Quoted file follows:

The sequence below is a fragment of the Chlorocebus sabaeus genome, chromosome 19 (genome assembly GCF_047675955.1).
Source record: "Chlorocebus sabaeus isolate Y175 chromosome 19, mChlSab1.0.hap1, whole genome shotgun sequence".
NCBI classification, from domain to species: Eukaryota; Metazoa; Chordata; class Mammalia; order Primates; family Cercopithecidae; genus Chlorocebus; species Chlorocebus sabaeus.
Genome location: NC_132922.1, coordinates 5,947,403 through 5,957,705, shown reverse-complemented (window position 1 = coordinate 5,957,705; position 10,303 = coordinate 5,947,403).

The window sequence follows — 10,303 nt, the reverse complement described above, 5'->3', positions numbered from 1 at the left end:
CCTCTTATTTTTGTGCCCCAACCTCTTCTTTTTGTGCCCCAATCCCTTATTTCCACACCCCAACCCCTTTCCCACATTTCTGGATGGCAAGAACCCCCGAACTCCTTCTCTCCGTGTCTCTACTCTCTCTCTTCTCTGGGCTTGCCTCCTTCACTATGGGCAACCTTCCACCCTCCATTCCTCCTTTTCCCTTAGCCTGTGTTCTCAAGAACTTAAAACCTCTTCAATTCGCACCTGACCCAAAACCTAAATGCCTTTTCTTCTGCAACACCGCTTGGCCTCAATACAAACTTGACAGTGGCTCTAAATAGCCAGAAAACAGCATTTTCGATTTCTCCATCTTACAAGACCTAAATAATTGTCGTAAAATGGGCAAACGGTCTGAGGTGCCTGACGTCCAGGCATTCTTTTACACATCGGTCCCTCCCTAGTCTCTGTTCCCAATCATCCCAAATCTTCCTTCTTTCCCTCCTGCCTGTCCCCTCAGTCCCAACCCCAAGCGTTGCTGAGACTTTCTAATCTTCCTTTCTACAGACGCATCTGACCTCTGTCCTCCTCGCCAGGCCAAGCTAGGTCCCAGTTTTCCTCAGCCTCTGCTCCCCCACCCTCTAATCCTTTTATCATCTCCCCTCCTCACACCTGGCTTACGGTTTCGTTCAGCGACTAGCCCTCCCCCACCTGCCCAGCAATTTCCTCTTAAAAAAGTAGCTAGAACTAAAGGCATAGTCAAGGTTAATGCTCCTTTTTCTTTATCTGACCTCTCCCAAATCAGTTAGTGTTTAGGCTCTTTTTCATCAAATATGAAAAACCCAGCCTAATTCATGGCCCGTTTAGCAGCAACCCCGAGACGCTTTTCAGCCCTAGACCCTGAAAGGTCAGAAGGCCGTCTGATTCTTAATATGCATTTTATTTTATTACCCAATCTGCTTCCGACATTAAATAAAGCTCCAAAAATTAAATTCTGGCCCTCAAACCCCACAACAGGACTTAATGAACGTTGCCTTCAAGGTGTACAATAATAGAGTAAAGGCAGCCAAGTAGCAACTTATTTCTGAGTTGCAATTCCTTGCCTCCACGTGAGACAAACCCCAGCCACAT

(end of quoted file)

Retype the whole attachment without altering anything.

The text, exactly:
The sequence below is a fragment of the Chlorocebus sabaeus genome, chromosome 19 (genome assembly GCF_047675955.1).
Source record: "Chlorocebus sabaeus isolate Y175 chromosome 19, mChlSab1.0.hap1, whole genome shotgun sequence".
NCBI classification, from domain to species: Eukaryota; Metazoa; Chordata; class Mammalia; order Primates; family Cercopithecidae; genus Chlorocebus; species Chlorocebus sabaeus.
Genome location: NC_132922.1, coordinates 5,947,403 through 5,957,705, shown reverse-complemented (window position 1 = coordinate 5,957,705; position 10,303 = coordinate 5,947,403).

The window sequence follows — 10,303 nt, the reverse complement described above, 5'->3', positions numbered from 1 at the left end:
CCTCTTATTTTTGTGCCCCAACCTCTTCTTTTTGTGCCCCAATCCCTTATTTCCACACCCCAACCCCTTTCCCACATTTCTGGATGGCAAGAACCCCCGAACTCCTTCTCTCCGTGTCTCTACTCTCTCTCTTCTCTGGGCTTGCCTCCTTCACTATGGGCAACCTTCCACCCTCCATTCCTCCTTTTCCCTTAGCCTGTGTTCTCAAGAACTTAAAACCTCTTCAATTCGCACCTGACCCAAAACCTAAATGCCTTTTCTTCTGCAACACCGCTTGGCCTCAATACAAACTTGACAGTGGCTCTAAATAGCCAGAAAACAGCATTTTCGATTTCTCCATCTTACAAGACCTAAATAATTGTCGTAAAATGGGCAAACGGTCTGAGGTGCCTGACGTCCAGGCATTCTTTTACACATCGGTCCCTCCCTAGTCTCTGTTCCCAATCATCCCAAATCTTCCTTCTTTCCCTCCTGCCTGTCCCCTCAGTCCCAACCCCAAGCGTTGCTGAGACTTTCTAATCTTCCTTTCTACAGACGCATCTGACCTCTGTCCTCCTCGCCAGGCCAAGCTAGGTCCCAGTTTTCCTCAGCCTCTGCTCCCCCACCCTCTAATCCTTTTATCATCTCCCCTCCTCACACCTGGCTTACGGTTTCGTTCAGCGACTAGCCCTCCCCCACCTGCCCAGCAATTTCCTCTTAAAAAAGTAGCTAGAACTAAAGGCATAGTCAAGGTTAATGCTCCTTTTTCTTTATCTGACCTCTCCCAAATCAGTTAGTGTTTAGGCTCTTTTTCATCAAATATGAAAAACCCAGCCTAATTCATGGCCCGTTTAGCAGCAACCCCGAGACGCTTTTCAGCCCTAGACCCTGAAAGGTCAGAAGGCCGTCTGATTCTTAATATGCATTTTATTTTATTACCCAATCTGCTTCCGACATTAAATAAAGCTCCAAAAATTAAATTCTGGCCCTCAAACCCCACAACAGGACTTAATGAACGTTGCCTTCAAGGTGTACAATAATAGAGTAAAGGCAGCCAAGTAGCAACTTATTTCTGAGTTGCAATTCCTTGCCTCCACGTGAGACAAACCCCAGCCACAT